Tuesday, August 06, 2013

The ages of man

Let's look again at the self-portrait of the thirteen-year-old Albrecht Dürer. Thirteen years old. For a boy, an epic turning point, a hinge on which a life turns. The age of discovery. Not so much intellectual discovery as a physical awakening, a bodily insistence, an itch that needs to be scratched.

A confusing time. The end of innocence. From that point forward sex will color everything, from the loftiest aspirations of art to the basest expressions of selfishness. Look at the boy's eyes. He is looking at the future, for the first time with apprehension. He feels life pulling him forward with every fiber of his body. He is curious, uncertain.

Am I reading too much into the drawing? Here is another self-portrait, nine years later. The artist is twenty-two. The same eyes, the same mouth. But now his eyes are not averted in inchoate shame. He is handsome, virile, assured of his sexuality but still uncertain of its use. He is looking more directly at the viewer. Knowing, but defiant. He holds a thistle, beautiful but prickly.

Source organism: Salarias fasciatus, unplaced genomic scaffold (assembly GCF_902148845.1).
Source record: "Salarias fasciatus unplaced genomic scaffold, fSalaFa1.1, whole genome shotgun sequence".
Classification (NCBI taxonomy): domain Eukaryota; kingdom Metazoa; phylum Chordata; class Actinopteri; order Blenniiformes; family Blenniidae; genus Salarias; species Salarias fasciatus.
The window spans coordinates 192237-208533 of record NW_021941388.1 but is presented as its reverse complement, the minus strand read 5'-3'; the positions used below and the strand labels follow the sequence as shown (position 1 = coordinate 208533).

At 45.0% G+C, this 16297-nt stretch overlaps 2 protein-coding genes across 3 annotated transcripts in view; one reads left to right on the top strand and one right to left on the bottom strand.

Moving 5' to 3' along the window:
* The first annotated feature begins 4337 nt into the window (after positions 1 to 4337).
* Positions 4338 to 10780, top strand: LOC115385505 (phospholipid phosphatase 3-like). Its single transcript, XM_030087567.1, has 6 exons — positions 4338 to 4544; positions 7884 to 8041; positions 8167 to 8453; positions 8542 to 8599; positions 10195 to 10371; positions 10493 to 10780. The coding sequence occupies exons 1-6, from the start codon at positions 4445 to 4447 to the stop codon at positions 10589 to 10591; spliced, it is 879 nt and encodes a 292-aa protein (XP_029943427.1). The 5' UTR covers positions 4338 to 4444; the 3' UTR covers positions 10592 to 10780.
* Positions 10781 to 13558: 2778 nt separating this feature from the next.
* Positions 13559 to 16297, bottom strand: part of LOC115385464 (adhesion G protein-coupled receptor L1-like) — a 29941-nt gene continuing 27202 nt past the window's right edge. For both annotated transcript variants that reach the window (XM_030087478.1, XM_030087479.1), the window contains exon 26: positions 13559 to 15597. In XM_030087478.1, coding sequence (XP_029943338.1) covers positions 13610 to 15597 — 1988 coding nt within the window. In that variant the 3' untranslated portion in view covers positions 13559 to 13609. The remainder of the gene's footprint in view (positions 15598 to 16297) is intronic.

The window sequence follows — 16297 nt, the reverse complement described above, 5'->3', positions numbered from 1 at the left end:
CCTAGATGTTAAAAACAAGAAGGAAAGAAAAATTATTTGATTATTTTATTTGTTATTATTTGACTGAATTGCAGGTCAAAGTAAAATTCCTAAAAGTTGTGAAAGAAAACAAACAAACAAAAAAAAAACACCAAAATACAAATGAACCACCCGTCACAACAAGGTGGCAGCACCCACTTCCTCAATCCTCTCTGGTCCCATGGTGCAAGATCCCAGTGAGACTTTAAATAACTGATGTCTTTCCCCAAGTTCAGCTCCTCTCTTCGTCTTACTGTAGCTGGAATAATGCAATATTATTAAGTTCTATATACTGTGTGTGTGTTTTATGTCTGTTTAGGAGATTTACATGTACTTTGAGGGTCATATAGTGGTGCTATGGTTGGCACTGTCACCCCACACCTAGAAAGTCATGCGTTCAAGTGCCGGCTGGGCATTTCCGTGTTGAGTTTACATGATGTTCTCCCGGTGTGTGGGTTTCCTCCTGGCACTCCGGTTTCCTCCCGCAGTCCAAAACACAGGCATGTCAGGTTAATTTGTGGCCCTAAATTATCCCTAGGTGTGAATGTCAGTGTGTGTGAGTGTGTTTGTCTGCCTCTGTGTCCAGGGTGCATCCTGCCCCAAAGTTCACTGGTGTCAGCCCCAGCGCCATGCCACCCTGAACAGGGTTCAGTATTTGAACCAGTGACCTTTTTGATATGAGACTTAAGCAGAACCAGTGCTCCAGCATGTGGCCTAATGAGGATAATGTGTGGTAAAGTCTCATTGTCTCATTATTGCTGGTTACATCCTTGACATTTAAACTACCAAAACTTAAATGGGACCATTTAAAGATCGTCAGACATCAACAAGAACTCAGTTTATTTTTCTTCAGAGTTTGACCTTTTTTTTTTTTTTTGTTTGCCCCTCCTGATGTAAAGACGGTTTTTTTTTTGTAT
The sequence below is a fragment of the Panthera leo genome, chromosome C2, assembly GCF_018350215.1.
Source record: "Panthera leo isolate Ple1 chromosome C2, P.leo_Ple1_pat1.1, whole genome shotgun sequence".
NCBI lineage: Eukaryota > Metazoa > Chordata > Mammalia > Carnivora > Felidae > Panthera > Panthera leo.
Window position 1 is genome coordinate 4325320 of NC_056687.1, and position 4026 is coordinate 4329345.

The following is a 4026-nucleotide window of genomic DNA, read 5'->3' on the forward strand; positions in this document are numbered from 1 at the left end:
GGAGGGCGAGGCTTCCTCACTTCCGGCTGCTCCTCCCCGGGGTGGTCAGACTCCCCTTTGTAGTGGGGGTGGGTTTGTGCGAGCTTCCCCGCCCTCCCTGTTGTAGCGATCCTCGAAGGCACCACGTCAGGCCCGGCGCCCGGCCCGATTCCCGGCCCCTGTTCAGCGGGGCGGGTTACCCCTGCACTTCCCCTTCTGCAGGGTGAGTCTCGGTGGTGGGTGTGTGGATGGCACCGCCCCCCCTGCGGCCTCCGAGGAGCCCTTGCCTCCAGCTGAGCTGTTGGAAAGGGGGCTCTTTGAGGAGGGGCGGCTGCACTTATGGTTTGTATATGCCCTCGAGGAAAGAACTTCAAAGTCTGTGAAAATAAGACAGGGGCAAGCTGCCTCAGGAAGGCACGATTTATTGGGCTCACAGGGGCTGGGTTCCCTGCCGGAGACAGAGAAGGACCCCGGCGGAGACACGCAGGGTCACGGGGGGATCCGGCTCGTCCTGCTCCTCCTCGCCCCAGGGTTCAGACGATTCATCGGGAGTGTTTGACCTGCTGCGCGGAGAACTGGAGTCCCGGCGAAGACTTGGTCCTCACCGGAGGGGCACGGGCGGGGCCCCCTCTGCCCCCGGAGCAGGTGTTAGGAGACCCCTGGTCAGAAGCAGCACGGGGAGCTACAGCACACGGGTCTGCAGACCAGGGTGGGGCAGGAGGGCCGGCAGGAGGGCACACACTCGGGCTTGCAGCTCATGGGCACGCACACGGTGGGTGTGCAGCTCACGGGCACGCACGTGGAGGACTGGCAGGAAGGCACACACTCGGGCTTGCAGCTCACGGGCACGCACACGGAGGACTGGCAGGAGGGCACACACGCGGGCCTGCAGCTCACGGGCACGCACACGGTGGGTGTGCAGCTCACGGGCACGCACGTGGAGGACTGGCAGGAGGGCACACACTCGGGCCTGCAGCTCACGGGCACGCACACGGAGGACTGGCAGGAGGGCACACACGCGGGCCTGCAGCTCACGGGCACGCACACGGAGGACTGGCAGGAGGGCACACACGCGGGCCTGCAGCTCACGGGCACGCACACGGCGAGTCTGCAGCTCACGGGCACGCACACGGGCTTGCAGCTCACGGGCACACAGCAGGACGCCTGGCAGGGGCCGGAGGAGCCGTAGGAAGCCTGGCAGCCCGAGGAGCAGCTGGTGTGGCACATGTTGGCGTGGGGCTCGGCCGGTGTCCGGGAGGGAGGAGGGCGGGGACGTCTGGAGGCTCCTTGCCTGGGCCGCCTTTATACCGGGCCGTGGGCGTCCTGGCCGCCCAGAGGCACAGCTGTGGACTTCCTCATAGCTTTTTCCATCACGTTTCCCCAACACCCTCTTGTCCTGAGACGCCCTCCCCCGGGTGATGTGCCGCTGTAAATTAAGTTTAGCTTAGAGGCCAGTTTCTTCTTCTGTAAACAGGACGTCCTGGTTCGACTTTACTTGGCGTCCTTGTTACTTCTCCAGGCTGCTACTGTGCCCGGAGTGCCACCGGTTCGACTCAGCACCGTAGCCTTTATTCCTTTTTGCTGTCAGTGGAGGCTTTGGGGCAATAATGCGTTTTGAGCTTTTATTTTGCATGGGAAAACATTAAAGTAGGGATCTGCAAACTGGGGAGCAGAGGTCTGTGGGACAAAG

And now, age 28, married, mature, successful as an artist. His simmering sensuality is fully on display. He looks directly into our eyes, as is to say "Take me as I am." It is not the artist's sexuality we are aware of, but our own. The thirteen-year-old boy has transformed a mysterious, disturbing urgency into a Godlike power.